The combat is simple to begin with and the game does a great job at teaching you the ropes in the early hours, gradually getting the hang of performing attacks, combos, then parrying and dodging. Sargon has all the skills needed from the beginning to feel capable, but throughout the course of the game, you’ll have the ability to learn new skills and abilities and enhance Sargon via the equipment menu. The enhancements aren’t just focussed on the combat side of things and Sargon’s brute strength. You’ll also unlock new traversal abilities that allow you to navigate the levels more efficiently and also access new areas that you were previously unable to reach on first visit which plays more into the MetroidVania design that The Lost Crown nails. By the end of the game you’re pulling off some downright amazing looking combos and abilities which certainly come in handy against another fantastic aspect of The Lost Crown. The boss battles.
The moment to moment combat is fun and certainly keeps you on your toes, but the bosses in this game are on a whole different level when it comes to scale, challenge and fun-factor. They’re each unique and range from smaller scale, to much larger scale enemies, many also utilising the environment to provide a further layer of challenge. To come out on top you’ll have to learn to read the movement of the enemies, predict their attacks and pick the opportune time to strike. Messing up when it comes to strategy can quickly lead to death as the enemies in this game hit hard when they land blows on Sargon. Not just bosses, all enemies can take you down if you’re not careful, which adds another layer of challenge and risk to the moment to moment gameplay.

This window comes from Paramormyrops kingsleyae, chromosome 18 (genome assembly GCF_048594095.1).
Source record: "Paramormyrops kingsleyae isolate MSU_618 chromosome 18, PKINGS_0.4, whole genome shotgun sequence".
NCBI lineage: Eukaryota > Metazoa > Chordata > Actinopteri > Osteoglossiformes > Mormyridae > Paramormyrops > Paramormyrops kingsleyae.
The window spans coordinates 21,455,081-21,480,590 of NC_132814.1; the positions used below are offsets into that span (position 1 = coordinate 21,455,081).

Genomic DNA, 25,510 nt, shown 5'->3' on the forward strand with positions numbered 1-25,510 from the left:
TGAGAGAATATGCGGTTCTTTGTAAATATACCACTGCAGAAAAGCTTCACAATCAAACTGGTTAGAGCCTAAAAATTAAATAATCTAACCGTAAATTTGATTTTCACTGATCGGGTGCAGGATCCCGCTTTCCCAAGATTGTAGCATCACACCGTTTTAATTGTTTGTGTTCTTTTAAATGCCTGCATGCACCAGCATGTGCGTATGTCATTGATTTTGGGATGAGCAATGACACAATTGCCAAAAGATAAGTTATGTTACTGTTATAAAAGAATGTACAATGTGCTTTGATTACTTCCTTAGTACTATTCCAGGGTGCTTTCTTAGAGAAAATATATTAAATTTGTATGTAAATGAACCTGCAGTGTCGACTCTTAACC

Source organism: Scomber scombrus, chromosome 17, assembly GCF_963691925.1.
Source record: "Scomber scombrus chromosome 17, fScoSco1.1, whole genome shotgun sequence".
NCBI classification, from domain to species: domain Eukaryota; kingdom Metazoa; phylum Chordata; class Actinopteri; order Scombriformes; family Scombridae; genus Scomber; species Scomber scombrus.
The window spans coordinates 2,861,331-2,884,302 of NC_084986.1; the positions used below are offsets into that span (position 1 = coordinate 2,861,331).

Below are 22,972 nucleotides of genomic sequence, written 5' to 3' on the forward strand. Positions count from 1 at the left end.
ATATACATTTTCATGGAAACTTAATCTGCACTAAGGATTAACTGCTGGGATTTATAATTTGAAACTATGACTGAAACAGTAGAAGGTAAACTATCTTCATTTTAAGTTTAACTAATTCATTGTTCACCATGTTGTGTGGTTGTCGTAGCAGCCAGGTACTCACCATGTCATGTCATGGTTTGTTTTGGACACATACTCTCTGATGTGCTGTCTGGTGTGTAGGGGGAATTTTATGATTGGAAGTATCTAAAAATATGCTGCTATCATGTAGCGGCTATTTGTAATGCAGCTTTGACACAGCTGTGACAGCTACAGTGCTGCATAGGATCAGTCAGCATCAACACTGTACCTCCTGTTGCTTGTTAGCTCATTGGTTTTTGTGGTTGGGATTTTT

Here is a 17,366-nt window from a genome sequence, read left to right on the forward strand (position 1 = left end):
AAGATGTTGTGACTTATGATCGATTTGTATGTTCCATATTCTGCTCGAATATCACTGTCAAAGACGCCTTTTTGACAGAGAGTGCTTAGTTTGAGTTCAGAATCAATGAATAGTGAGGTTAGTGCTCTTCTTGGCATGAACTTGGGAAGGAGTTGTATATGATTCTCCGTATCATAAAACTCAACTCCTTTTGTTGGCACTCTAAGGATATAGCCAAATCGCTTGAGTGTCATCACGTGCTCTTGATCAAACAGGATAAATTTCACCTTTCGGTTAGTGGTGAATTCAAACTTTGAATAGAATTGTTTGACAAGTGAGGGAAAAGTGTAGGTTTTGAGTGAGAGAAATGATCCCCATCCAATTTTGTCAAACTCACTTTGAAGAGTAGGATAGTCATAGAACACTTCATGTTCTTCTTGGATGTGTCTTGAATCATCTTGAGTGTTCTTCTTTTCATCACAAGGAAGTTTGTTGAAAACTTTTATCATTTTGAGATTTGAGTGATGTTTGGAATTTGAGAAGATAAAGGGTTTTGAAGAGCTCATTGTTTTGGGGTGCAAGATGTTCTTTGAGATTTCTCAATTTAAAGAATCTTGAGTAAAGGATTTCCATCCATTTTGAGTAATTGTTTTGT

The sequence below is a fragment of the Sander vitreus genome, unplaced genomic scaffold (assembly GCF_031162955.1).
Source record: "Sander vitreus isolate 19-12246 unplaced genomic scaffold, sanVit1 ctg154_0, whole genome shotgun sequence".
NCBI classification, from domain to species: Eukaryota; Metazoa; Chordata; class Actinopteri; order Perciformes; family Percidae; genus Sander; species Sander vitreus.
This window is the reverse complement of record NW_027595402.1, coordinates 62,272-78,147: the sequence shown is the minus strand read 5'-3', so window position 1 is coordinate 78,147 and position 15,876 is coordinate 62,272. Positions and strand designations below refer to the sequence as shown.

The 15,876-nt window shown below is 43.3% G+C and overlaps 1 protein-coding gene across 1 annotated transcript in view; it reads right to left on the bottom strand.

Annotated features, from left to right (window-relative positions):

From a performance perspective, the game itself is fluid and feels amazing to play. The pacing of the gameplay, thanks to it’s hand’s-on feel and Sargon’s movement based abilities means you always have something right in front of you to be doing at each moment whether that be fighting an enemy and utilising Sargon’s jumping, dodging and parrying skills, traversing through puzzles or progressing towards the stage’s next point of interest. There’s no time wasted just standing around waiting. And the lack of downtime comes as a real strength for a game like this as I consistently felt like I was progressing forward and getting into new encounters and story beats at just the right time.
Outside of the main golden path there are also Xeroxes challenge coins to locate and try to collect as well as optional pathways with additional dialogue moments and encounters to discover for players that love to see and do everything.
The Lost Crown takes a lot from other great Metroidvania titles but it also gives back too. The game’s Memory shards system is a game changer for the genre. It allows you to ‘memorise’ the location of points of interest that may currently be inaccessible to you when first reaching a new area, allowing you to take a screenshot of the current area and store it on the world map so that you can have a visual representation of what the point of interest for that spot was. Making it really easy to plan where you need to travel back to and what still exists in the area. I loved this feature and it’s something I hope all games start to introduce in the future, even ones outside of this genre. It was such a handy tool to have and helped me plan my trips through Mt Qaf more efficiently.
Overall, Prince of Persia: The Lost Crown is an amazing revival of a series that hasn’t been given much love in recent years and is an incredible addition to the Metroidvania genre. It’s combat, puzzles and platforming are really satisfying doesn’t overstay it’s welcome when it comes to overall pacing. There are still some unexplained story threads that I would have loved to see resolved, but leaves me hopeful for either further dlc or a sequel to help wrap up or expand on the events set up in this refreshing new take on the Prince of Persia.
A ps5 review code was provided by Ubisoft for the purpose of this review.